Israeli defence chief resigns over Lebanon invasion

January 18, 2007

After months of pressure following the debacle of the July-August war in Lebanon, Israeli defence chief Lieutenant General Dan Halutz announced his resignation on January 16, prompting thousands of Lebanese to take to Beirut's streets in celebration.

Halutz's resignation came despite his public statement two weeks earlier that he would wait until the release of the findings of the Israeli-government Winograd Commission into the political and military conduct of the war. The commissions findings are due to be released in February.

According to the January 17 edition of the Jerusalem Post, "senior officers estimated that Halutz's decision was made after he received inside information that he would take the fall" in the commission's report.

Halutz's resignation indicated that he would remain chief of defence until the 50 internal probes into Israel's offensive against Lebanon and the military's work plan for 2007 are completed.

Halutz's resignation has increased calls for the resignation of Prime Minister Ehud Olmert and defence Amir Peretz. In recent months, Olmert's personal popularity has plummeted to an all-time low in the wake of the war, the failure of his political party Kadima's "convergence" plan (unilateral "withdrawal" from the West Bank) and a probe into whether Olmert attempted to influence the sale and privatisation of Israel's second largest bank. According to the survey by the Dahaf Institute released on January 4, 77% of Israelis are dissatisfied with Olmert's performance as PM.

Many Israelis have called for the establishment of a national commission of inquiry into the war. Olmert, however, has consistently fought the establishment of such an inquiry. On August 28, he announced that there would be no independent national commission and instead established the Winograd Commission.

The parameters of the Winograd Commission have been determined by the government. Unlike a national commission of inquiry, it does not have the power to remove public officials, including the PM and members of the government. A national commission of inquiry would have been headed by a justice of the Israeli Supreme Court, who would have been responsible for determining the parameters of the commission independently of Olmert's government.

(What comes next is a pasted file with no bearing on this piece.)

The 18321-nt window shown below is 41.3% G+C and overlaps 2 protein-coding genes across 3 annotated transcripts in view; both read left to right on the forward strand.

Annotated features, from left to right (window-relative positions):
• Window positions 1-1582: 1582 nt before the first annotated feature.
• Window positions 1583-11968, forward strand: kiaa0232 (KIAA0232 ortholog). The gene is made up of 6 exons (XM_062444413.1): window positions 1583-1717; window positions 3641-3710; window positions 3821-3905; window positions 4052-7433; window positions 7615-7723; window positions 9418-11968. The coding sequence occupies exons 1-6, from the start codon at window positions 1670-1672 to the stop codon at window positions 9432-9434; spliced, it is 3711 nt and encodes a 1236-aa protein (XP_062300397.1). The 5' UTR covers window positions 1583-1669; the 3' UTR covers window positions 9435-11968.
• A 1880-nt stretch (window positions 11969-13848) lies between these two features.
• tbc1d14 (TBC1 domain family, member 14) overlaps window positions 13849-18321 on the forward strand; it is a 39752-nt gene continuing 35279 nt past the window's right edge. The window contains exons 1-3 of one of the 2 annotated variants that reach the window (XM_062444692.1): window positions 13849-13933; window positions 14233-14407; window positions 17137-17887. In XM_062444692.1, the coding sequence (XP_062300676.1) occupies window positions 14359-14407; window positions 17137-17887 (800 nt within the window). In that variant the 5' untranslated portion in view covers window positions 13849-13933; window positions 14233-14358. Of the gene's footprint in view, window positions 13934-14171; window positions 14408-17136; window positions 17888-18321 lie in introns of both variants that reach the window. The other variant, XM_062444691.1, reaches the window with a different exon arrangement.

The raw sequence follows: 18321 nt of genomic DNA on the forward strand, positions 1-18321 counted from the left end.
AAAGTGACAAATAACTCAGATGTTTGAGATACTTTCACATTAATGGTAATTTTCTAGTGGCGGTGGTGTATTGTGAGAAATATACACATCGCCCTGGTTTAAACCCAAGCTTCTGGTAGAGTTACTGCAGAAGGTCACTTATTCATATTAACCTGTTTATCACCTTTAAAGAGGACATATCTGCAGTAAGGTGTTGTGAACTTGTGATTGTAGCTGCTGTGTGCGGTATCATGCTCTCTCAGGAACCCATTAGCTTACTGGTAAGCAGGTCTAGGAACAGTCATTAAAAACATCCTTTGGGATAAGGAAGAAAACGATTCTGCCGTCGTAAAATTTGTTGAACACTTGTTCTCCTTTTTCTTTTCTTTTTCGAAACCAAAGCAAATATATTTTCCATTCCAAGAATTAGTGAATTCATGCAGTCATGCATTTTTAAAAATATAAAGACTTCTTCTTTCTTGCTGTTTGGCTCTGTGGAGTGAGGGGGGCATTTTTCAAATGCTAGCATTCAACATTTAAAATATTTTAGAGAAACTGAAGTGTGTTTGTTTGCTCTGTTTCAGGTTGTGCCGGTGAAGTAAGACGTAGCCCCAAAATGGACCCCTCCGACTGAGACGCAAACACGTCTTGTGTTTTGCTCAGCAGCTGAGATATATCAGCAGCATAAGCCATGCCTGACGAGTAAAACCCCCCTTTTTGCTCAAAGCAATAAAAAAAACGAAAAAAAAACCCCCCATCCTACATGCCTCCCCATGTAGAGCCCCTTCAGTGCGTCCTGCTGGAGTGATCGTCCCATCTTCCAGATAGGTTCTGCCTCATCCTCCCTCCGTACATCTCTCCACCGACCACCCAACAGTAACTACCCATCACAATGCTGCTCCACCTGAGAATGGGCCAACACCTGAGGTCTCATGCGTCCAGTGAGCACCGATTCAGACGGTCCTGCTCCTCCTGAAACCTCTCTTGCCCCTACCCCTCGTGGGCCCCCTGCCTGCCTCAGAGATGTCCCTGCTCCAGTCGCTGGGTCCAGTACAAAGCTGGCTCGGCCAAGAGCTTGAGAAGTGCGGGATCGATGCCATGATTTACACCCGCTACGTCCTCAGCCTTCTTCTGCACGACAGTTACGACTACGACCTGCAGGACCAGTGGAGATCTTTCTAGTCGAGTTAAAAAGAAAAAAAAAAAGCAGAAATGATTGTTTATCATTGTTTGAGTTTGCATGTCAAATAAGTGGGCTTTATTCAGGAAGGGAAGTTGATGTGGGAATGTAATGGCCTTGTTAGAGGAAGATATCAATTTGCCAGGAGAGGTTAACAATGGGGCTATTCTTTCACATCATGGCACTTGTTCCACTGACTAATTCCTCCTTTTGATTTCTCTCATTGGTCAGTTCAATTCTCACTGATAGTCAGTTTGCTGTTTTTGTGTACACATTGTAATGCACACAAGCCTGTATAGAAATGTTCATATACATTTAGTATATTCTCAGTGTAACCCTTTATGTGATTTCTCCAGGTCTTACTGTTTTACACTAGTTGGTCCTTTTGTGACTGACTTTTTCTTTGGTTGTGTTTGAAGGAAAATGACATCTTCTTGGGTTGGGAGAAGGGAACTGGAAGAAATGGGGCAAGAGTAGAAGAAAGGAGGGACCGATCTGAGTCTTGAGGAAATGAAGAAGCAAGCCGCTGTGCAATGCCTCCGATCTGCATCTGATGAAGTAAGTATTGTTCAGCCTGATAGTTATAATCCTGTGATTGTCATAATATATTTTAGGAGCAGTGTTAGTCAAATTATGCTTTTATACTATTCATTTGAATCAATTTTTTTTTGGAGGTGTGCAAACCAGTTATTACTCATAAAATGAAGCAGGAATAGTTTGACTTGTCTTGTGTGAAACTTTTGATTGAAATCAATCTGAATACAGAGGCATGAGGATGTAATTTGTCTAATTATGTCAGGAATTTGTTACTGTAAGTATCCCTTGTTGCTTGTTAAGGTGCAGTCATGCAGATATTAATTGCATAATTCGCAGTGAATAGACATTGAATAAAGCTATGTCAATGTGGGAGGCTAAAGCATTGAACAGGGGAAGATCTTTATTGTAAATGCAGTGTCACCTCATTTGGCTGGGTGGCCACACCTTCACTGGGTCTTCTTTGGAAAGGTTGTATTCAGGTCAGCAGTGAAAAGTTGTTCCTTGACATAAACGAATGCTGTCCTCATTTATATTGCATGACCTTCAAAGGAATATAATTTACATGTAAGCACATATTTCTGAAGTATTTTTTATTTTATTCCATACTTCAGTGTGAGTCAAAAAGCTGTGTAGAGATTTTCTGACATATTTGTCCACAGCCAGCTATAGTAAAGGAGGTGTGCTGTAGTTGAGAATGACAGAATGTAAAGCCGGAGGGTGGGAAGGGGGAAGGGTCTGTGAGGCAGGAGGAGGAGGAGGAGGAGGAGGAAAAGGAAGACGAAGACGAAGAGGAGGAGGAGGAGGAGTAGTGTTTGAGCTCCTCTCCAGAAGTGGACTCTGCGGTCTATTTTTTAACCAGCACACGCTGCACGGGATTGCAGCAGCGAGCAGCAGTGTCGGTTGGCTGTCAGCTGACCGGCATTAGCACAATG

In 1974, a national commission of inquiry into the 1973 Arab-Israeli War was responsible for bringing down the government of Golda Meir. The Agranat Commission was set up in the wake of the war (also known as the Yom Kippur War). Although Israel ultimately won, early defeats in the war had a huge psychological impact on both Israeli and Arab consciousness as it revealed that Israel's military supremacy in the region could be challenged. While the commission cleared Meir and her defence minister of responsibility, they and the rest of Meir's government were forced to resign due to public outrage generated by the commission's findings.

You need Green Left, and we need you!

Green Left is funded by contributions from readers and supporters. Help us reach our funding target.

Make a One-off Donation or choose from one of our Monthly Donation options.

Become a supporter to get the digital edition for $5 per month or the print edition for $10 per month. One-time payment options are available.

You can also call 1800 634 206 to make a donation or to become a supporter. Thank you.